You can’t make it through childhood without at least one notable event that stands out in your adult memory. For me it was my braids and while I prized them with all my heart, they were a source of conflict every Saturday. Just before dinner, my mother would insist on washing a week’s worth of tangles out of my hair—oh the fight!

By third grade, I had to admit they were something of a liability. The boy who sat behind me liked to quietly tie them around the back of my desk chair and wait for me to get up—oh the pain!

And so, that summer I agreed to go with my mother to the “beauty shop” that smelled like a toxic spill and have them cut off. I was immediately struck by how much lighter my head felt and how shorn I was of my identity—Bunny with the long blond braids.

To top the whole experience off, my mother and a neighbor fell for the ad in one of their “ladies magazines” and gave me a Tonette home permanent.

The result was my brother dropping to the ground in hysterics at sight of the “new” me. When I looked in the mirror what I saw was a girl who’d put her finger into a light socket or had been struck by lightning! Only a return to the beauty shop the next week to cut off the frizz gave me a shred of dignity back.

Fast Forward

Now I’m a junior in high school and it’s two days before Christmas. Mom and I are in a rush to fix the waist on a skirt for a friend’s party.

We’re in the rathskeller which was very big in the Midwest back then. You converted the basement into something like a family room and pretended that it wasn’t freezing in the winter no matter how high you turned up the humming heater. The only natural light came in from a casement window so that if I stood on my tiptoes I could see the sidewalk leading up to our front porch.

Mom was at the sewing machine working on my poodle skirt (yep, it was the thing back then).

I was looking through a mystery box of saved trinkets she’d kept in the cabinet. There were the usual first drawings and homemade birthday cards I made in first grade judging by the printing. Near the bottom was the playbill from when my brother was in Our Town, and at the bottom—oh my god—my braids. I’d long since forgotten about them.

“You saved them,” I gasped in shock.

“They were so much a part of you back then I couldn’t bear to throw them away,” she said looking up from her sewing with tears in her eyes. I was touched as well and wiped my own.

Just as I was giving my mother a long-overdue hug for being my mom, I saw out the casement window, trousers over snow boots walking up the steps. I couldn’t see who it was but when I heard his voice I knew—Garry Ludwig. He had been calling and once stopped me in the hall after English class with “Why won’t you go out with me?”

“I’m sorry but I just don’t want to,” is what I recall saying instead of “buzz off.” He still called and wouldn’t take no for an answer.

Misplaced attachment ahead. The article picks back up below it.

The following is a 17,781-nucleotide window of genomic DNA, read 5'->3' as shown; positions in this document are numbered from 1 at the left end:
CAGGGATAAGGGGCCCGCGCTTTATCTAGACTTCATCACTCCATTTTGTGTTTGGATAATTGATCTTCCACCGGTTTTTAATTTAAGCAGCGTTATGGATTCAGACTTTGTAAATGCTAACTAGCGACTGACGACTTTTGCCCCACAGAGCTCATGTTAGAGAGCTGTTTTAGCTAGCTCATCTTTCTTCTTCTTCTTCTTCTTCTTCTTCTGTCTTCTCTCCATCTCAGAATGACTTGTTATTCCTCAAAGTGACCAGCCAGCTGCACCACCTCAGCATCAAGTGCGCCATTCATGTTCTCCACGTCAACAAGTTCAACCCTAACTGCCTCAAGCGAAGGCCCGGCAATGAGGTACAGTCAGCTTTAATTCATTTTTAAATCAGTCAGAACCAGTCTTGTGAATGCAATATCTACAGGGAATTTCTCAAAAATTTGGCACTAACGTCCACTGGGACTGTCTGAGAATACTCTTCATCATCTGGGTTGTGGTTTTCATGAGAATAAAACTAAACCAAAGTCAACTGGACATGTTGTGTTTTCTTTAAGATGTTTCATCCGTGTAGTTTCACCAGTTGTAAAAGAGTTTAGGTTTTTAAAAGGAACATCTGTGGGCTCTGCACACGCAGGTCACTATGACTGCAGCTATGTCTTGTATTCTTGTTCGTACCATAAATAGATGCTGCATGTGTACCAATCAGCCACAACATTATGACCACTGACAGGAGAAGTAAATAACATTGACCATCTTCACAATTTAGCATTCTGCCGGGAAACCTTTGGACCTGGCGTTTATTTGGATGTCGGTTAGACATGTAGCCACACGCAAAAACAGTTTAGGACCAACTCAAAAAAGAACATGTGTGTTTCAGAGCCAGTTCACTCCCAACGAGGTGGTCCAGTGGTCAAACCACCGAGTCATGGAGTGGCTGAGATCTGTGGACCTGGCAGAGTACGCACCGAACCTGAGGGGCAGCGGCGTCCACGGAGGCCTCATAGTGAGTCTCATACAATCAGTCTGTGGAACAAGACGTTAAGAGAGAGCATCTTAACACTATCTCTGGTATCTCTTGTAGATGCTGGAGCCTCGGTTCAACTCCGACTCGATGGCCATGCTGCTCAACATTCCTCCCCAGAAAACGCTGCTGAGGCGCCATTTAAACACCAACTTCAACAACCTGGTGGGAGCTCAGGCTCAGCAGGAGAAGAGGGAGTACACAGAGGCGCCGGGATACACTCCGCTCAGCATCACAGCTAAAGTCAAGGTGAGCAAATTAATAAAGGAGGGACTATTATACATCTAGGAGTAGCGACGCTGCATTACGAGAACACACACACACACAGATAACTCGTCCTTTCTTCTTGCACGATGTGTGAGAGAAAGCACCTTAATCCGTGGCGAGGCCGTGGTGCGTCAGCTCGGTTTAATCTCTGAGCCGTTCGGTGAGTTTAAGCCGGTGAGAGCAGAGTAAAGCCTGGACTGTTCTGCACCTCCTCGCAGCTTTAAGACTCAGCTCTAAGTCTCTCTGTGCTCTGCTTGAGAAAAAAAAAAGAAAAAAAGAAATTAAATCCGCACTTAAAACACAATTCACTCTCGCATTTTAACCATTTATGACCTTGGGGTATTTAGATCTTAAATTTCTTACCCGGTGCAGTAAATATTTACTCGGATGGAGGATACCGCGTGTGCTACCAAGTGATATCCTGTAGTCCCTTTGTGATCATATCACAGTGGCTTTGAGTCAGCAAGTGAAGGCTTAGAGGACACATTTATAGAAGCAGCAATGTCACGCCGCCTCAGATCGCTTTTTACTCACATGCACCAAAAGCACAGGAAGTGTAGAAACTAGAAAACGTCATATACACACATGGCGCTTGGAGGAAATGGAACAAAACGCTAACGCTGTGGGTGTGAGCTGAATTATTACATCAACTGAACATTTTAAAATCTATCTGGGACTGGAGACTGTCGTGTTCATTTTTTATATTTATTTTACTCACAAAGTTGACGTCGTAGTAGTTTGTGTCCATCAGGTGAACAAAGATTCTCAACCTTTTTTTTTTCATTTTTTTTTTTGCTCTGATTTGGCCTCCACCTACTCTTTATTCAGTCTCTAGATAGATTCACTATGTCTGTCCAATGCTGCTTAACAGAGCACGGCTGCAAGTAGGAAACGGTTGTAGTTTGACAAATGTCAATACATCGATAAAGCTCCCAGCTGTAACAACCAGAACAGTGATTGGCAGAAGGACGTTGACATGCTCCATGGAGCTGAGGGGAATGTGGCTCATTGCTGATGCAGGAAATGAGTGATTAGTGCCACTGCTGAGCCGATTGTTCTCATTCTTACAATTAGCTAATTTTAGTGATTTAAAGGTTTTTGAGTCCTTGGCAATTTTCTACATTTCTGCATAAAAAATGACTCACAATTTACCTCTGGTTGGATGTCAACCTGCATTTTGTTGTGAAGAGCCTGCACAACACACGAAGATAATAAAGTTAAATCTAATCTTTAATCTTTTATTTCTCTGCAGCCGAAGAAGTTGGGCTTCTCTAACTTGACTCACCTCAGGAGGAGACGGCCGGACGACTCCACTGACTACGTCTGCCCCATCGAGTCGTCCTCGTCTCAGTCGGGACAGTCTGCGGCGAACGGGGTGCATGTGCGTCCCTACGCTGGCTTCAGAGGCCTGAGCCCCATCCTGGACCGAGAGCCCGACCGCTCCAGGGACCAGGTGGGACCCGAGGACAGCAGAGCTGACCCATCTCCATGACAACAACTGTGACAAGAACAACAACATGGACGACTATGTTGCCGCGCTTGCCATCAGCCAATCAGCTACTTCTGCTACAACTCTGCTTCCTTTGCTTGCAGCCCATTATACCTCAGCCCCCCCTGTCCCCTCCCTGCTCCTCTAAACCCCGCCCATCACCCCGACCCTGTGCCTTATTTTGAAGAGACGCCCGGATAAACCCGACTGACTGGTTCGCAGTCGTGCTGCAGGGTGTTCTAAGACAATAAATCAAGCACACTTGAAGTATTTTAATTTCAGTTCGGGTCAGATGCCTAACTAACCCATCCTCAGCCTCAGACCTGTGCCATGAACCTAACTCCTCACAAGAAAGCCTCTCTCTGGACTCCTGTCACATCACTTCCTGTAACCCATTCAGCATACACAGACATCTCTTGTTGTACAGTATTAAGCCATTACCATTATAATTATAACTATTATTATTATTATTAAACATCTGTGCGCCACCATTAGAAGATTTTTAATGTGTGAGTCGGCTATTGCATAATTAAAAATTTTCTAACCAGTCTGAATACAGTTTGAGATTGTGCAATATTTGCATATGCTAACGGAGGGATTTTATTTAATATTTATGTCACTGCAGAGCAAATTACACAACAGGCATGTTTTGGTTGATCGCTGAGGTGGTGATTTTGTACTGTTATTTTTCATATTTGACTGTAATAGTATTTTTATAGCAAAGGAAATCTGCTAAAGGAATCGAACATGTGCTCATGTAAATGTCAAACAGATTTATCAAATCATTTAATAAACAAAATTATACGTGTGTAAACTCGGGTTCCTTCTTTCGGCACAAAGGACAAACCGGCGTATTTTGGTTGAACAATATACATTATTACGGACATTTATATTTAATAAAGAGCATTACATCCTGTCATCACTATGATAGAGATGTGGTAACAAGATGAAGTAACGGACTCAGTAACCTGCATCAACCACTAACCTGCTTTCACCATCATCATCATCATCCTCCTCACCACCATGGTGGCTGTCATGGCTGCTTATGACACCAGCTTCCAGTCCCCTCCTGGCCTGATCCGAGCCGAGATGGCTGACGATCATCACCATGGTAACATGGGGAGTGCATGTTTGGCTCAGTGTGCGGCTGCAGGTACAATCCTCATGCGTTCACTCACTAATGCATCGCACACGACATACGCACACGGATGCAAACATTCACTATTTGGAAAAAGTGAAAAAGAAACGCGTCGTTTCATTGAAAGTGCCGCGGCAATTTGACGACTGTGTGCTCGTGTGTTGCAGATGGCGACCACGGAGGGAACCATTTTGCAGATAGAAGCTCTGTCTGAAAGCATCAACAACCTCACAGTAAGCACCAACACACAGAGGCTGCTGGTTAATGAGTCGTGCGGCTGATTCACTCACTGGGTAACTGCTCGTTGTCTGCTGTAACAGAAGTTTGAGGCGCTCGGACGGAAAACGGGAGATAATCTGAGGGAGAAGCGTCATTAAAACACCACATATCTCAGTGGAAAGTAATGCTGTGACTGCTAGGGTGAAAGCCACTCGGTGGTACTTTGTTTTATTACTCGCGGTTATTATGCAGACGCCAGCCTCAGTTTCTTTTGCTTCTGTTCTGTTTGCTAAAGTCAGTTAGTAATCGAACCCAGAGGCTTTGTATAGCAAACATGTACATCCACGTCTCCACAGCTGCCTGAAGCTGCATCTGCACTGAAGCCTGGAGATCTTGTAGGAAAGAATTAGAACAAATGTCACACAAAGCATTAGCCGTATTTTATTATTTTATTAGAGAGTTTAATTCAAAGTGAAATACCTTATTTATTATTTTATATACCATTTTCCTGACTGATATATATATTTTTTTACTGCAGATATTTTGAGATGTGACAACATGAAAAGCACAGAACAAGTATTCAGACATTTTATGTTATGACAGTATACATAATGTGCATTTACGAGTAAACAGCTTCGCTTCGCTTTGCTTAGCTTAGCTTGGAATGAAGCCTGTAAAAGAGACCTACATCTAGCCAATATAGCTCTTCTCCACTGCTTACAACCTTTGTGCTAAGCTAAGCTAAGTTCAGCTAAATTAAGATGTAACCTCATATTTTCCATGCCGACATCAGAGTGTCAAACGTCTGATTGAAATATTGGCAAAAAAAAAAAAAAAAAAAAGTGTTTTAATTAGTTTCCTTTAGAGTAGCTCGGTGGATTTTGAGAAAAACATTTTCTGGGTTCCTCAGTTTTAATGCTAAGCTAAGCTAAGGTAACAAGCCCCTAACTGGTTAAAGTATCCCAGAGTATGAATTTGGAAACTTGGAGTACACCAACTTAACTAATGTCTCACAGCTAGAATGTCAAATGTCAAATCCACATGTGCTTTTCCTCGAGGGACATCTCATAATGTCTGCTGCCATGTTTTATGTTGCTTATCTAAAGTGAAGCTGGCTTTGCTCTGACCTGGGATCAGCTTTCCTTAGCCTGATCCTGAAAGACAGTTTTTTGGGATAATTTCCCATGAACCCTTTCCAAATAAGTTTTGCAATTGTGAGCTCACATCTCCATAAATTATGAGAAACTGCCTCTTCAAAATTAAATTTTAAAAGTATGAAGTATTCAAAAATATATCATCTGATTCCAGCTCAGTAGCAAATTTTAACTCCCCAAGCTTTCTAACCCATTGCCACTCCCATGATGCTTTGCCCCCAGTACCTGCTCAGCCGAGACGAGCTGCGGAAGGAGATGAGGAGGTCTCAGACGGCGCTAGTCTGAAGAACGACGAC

All of this I relayed to my mother as we heard my father slowly opening the living room door, stepping out onto the porch, and saying “Hello.”

“Oh, no,” I whimpered, “Dad’s going to invite him. He just asked if I’m home and could he talk to me?”

Mom grabbed the braids from my hands and clipped them to the top of her head like a German hausfrau might. I watched her sprint up the basement stairs and dash into the living room. She still knew a lot of German from her childhood when her parents spoke it, but only in their home. “I’ll take care of this,” she said. “Lassen Sie mich mit dieser Situation umgehen,” she said to my father.

Using a stern tone for Garry, my mother identified herself as “Olga, das maid.” I was certain the look of surprise on both my father’s and Garry’s matched my own.

“Fräulein Bunny no vant you to keep calling Verstehst du? Auf Wiedersehen!  Frohe Weihnachten.” And with that she firmly closed the door.

With the light off, I watched Garry’s boots retreat down the steps and down the sidewalk. I waited until I heard his car drive away before I turned on the light.

My mother, my hero!   

“What the hell?” Dad said, a familiar phrase he used when my mother took command of domestic matters. “And those braids!”

“You can come up now,” Mom called down the basement stairs. “We can finish the skirt later. Time to break out the eggnog if you ask me.”

“Be right there, Olga,” I said and hoped she still had her German headdress and impression going.

Frohe Weihnachten,” my parents said, for the first toast of the holiday season. I loved seeing then laugh and getting along; it might be one of our best Christmases. I looked forward to the Olga reenactment for my brother the next night before he had one of his hot dates. Plus a few more humorous family moments before the new year dawned, but none to match the one we were celebrating that night.

Happy Holidays to all.

Photo credits: First girl with braids – kelly sikkema, Sewing machine – annie spratt, Telephone – mike meyers.